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Jennings too polarizing for wildlife commission, senator says

WILDLIFE MANAGEMENT -- David Jennings, billed as a birder, scuba diver and environmental advocate when appointed by Gov. Chris Gregoire in 2009, apparently has been removed from the Washington Fish and Wildlife Commission for lack of confirmation by the state Legislature.

"For the sportsmen of Washington, Jennings was too much of a polarizing figure, and we don’t need that on the Fish and Wildlife Commission,” Sen. Kirk Pearson, R-Monroe, is quoted as saying in a report by Northwest Sportsman magazine.

Pearson is chair of the Senate Natural Resources Committee, which holds confirmation hearings on commission appointments. The committee apparently has let Jenning's confirmation die without a recommendation.

Polarized groups have lobbied senators to deny and approve Jennings' nomination.

As of this morning on the commission website, Jennings continues to be listed as a member of the nine-person citizen panel that sets policy for Washington fish and wildlife management. His term was supposed to run through 2014. The commisison office has not responded to a request on Jennings' status.

His commission bio says:

David has a Bachelor of Science in Forest Resources in Wildlife Management and a Masters of Public Health in Biostatistics. He works as an Environmental Public Health professional.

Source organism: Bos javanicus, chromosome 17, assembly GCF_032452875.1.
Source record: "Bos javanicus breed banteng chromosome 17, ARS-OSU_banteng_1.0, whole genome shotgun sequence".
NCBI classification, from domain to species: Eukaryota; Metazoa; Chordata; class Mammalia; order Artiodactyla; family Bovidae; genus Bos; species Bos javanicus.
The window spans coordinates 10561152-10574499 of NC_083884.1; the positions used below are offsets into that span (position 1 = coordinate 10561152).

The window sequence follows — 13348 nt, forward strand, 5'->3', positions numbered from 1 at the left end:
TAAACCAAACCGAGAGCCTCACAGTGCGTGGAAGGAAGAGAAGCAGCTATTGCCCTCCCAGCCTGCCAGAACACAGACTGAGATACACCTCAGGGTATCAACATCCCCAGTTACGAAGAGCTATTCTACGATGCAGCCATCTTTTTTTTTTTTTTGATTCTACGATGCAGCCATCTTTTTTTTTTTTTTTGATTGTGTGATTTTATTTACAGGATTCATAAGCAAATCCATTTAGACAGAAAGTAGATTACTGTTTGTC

David volunteers with a number of conservation organizations including Black Hills Audubon Society and the Gifford Pinchot Task Force. He has served on several state and federal advisory boards addressing wildlife and habitat issues, including WDFW’s Wildlife Diversity Advisory Council, the U.S. Forest Service’s Southwest Washington Provincial Advisory Council, and the North Gifford Pinchot Resource Advisory Committee.

David is an avid birder, wildlife watcher, and scuba diver. He is a member of REEF’s Pacific Northwest Advanced Assessment Team and helps conduct underwater surveys of marine fish and invertebrates from the Salish Sea down to Monterey Bay. David lives in Olympia with his wife, Jan. 

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Rich Landers
Rich Landers joined The Spokesman-Review in 1977. He is the Outdoors editor for the Sports Department writing and photographing stories about hiking, hunting, fishing, boating, conservation, nature and wildlife and related topics.

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